#35 Testing the Movie
In #32, you learned several ways to preview your movie in Flash. All of these techniques have a drawback, however: They don't show you what the users' experience will be when they watch your movie. When you watch the movie in the Flash authoring environment, it usually runs more slowly than it would outside, because Flash has to do so many other things at the same time (such as animating the playhead as it moves across the Timeline). Also, you see things in the Flash environment that your users can't see, such as where objects go when they leave the Stage.
In contrast, the people who see your movie most likely won't even own Flash; they'll be playing it in their Web browsers using the Flash Player plug-in. To see the movie the way your users will see it, you too will have to preview it in the Flash Player. There are two ways to do this—one is more convenient, the other is more authentic.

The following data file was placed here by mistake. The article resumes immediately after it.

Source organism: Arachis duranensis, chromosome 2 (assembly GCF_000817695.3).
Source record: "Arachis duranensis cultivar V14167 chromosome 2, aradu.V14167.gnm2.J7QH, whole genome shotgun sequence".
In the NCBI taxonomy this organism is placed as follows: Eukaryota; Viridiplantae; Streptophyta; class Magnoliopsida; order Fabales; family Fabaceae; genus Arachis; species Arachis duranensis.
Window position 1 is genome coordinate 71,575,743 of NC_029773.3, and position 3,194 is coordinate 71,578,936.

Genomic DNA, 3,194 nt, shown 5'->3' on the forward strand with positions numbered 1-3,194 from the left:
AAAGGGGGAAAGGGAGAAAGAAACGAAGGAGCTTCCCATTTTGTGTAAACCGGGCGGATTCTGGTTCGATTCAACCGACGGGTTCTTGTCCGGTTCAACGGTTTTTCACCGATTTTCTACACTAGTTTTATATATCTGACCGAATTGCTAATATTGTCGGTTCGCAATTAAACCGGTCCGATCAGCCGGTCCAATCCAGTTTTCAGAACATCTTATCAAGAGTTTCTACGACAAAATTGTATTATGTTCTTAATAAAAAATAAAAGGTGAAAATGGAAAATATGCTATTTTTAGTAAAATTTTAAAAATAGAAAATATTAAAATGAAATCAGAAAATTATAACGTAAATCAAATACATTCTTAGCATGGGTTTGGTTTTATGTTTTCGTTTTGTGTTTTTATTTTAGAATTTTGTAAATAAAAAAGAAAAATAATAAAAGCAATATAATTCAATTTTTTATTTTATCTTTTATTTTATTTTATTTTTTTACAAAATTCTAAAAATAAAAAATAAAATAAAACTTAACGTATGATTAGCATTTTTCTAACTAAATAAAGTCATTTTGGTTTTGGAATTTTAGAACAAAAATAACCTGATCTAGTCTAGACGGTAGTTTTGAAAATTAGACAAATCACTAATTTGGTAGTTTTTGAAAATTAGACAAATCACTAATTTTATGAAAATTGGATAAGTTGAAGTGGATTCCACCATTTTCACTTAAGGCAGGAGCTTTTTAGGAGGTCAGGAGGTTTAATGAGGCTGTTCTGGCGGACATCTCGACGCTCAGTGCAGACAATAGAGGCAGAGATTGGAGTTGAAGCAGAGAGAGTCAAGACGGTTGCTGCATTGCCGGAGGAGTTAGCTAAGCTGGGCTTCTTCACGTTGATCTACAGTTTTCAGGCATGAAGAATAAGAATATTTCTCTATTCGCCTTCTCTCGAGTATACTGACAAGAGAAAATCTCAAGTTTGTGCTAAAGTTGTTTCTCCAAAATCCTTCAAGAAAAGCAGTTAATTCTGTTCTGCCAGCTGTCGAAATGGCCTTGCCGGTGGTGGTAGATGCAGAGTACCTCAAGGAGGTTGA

The more convenient way is to choose Control > Test Movie, or press Control-Enter (Windows) or Command-Return (Mac). Flash generates a SWF file and opens it in a separate window representing the Flash Player. It's not really the Flash Player—it's actually a Flash Player module that's built into your Flash application—but it still gives you a reasonably good idea of what your users will see.
The more authentic way is to choose File > Publish Preview > Default. As with Test Movie, Flash generates a SWF file, but then it opens it in your computer's default Web browser and plays it with the Flash Player plug-in. In this case, you're seeing the same SWF file your users will see, under basically the same conditions.
Because the Test Movie command is so much quicker, you'll probably want to use it when you're first developing a movie. It's only when you bring your movie into its final stages, and begin to refine and polish it, that the difference between Test Movie and Publish Preview becomes important.